Music

Bruce Foxton on breaking up and moving on after The Jam

by Shaun Curran

Contributing Writer

Bruce Foxton pauses for thought. “How would I describe what I’m doing? I suppose I’m flying the flag for those great songs.”

Foxton was bassist in The Jam, the mod revivalists who, spearheaded by Paul Weller, became one of the biggest bands to ever come from the U.K. And in a way, Foxton still plays that role: For the past decade he has toured as From The Jam, playing his old band’s songs with co-writer Russell Hastings.

That the act’s popularity has, as Foxton puts it, “snowballed” — they played 150 gigs in Britain last year and have toured Europe, Australia and the Middle East — is not merely down to the lure of nostalgia (though that certainly helps). It is testament to The Jam’s legacy as one of those rare bands that caught the cultural zeitgeist.

The group’s best tunes — “Eton Rifles,” “Down in the Tube Station at Midnight,” “Going Underground” — merged 1960s melodicism with punk spirit, with Weller’s fierce commentary on life in Margaret Thatcher’s Britain as sharp as the band’s dress sense. Four U.K. No. 1 singles are proof of the band’s reach.

“They still sound fantastic today when you play them,” Foxton says. “And the sentiments are still relevant today, which is sad but true.”

When Weller announced he was splitting the band in the autumn of 1982 at the height of its success — The Jam’s last album, “The Gift,” was its first chart-topper — it shocked everyone: the music press, fans, even the band themselves. Foxton and drummer Rick Buckler were suddenly on a farewell tour against their wishes.

“It was awful, really. We were playing the best we ever did on that farewell tour. But it was very emotional,” Foxton recalls. “Every night you’d meet fans asking, ‘Why are you splitting up?’ And it was difficult at the time to say, ‘I don’t know.’ It was hard to carry on without sounding like a drama queen.”

The Jam played its last gig in Brighton on Dec. 11, 1982. “The morning after Brighton there was a sense of emptiness. Right, well that was that, what am I going to do now? It was worse than splitting up with your girlfriend,” Foxton says.

Weller formed neo-soul act The Style Council with indecent haste.

“I kind of understood it when he came out with the Style Council. It was quite a different direction, which I don’t think I could have gone in.”

Foxton didn’t speak to Weller for another 25 years as rancor built, choosing to dabble in a solo career before joining Stiff Little Fingers. In 2006, Foxton formed From The Jam with Hastings, who, by some quirk of fate, attended The Jam’s last stand in Brighton as a teen.

“He was genuinely a big fan, so he’s perfect as lead vocalist,” Foxton says.

Originally, Buckler played drums for From The Jam, and Foxton says the pair were trepidatious about relaunching. The motivation, Foxton says, was never financial — “it wasn’t just knock a few Jam songs up and go and earn a few quid” — but a desire to play the songs.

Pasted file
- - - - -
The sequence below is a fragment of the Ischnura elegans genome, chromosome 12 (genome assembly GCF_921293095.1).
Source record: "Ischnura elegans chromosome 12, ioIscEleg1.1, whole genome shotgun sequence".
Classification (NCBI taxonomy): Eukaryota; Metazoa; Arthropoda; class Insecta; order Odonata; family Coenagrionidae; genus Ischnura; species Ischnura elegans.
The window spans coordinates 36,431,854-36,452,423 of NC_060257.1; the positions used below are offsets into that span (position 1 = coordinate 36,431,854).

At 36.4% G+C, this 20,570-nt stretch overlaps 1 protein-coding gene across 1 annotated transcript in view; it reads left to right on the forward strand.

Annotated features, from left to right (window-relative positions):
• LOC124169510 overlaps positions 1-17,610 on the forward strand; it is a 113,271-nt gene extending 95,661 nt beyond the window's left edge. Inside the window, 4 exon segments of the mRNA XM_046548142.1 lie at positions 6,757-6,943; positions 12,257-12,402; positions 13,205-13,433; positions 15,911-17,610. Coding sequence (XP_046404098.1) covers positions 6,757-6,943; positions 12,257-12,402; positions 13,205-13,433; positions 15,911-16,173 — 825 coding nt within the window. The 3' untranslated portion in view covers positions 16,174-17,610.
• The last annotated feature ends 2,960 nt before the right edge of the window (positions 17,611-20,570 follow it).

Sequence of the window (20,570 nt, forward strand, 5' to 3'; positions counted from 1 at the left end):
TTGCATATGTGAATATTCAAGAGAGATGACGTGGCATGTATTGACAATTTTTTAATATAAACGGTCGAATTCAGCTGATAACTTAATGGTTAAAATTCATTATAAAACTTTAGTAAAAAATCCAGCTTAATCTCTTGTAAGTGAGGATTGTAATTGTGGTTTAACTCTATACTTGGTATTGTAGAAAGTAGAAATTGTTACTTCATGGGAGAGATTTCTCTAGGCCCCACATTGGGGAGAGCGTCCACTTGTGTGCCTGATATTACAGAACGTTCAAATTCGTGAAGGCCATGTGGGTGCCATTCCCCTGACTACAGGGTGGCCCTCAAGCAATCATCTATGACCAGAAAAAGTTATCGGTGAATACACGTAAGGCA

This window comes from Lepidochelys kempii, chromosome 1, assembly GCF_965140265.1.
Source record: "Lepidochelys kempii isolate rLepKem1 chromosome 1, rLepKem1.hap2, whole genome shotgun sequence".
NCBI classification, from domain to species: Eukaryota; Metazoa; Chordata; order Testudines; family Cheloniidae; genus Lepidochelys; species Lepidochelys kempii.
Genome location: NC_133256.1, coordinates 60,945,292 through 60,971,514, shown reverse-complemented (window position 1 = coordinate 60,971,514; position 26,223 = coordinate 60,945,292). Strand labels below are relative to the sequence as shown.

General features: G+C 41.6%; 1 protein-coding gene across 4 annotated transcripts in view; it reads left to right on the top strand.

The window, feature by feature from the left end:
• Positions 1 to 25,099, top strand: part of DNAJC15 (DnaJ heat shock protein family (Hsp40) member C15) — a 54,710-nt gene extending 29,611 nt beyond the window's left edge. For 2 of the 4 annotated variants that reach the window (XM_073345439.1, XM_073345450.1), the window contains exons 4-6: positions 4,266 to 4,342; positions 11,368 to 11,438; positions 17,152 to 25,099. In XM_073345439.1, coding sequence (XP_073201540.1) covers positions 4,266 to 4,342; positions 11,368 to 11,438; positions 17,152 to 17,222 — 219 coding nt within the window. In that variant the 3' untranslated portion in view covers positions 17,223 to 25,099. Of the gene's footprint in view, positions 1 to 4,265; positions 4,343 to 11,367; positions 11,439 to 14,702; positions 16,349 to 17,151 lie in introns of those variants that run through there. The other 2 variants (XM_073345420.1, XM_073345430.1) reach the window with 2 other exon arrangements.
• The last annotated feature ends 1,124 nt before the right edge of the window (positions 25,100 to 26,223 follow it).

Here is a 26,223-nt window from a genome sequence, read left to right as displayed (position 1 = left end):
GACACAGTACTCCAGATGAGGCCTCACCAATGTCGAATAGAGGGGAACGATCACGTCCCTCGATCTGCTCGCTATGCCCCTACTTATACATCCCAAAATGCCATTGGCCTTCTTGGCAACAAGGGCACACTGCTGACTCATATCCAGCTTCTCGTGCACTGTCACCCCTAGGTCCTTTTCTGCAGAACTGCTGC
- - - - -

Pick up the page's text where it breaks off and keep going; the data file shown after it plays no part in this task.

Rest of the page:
“We didn’t embark on it lightly. There’s a real high regard for The Jam among fans and it could have gone horribly wrong and my name would have been mud,” he says. “But we thought those songs deserved to be played. At that stage we were two-thirds of The Jam, we were all integral parts of the Jam and we’re entitled to play those songs. It sounded right, passionate enough, the commitment was there.”

Buckler quit out of the blue in 2009 via email: To this day, Foxton is in the dark as to why.

“If he thought I was a t—- then he could just let me know,” he says. Buckler has been through two sudden splits with the same band. “Well,” Foxton laughs, “it wasn’t as devastating as the first one.”

Animosity with Weller is, however, “water under the bridge and all those cliches.” The pair resolved after two bereavements — Foxton’s wife, Pat, and Weller’s dad, John, who managed The Jam — rekindled their friendship. Foxton played on Weller’s “Wake Up the Nation” album, while Weller returned the favor on Foxton’s “Back in the Room” (made with Hastings). “It banged our heads together and made us realize how trivial it was, what we’d fallen out over. I’m really pleased about that.”

Yet Weller’s resistance to a full reunion is legendary — he once said, “Me and my children would have to be destitute and starving in the gutter before I’d even consider that.” Foxton agrees it’s now best left alone.

“He’s a great songwriter. He doesn’t need to reform The Jam. Rick’s an author now. We’re all happy with our lot.”

What does Weller think about From The Jam? “I can’t put words in his mouth but he probably doesn’t give a monkey’s,” Foxton says with a laugh. “But if he came along to one of the gigs now, which he probably wouldn’t, but if he did, he’d probably agree we’re doing a good job.”

From The Jam plays Duo Music Exchange in Shibuya Ward, Tokyo, on March 13 and 14 (7:30 p.m. start; ¥6,500 in advance); and Billboard Live in Osaka on March 16 (6:30 p.m., 9:30 p.m. starts; ¥6,900-¥7,900). For more information, visit www.brucefoxton.com.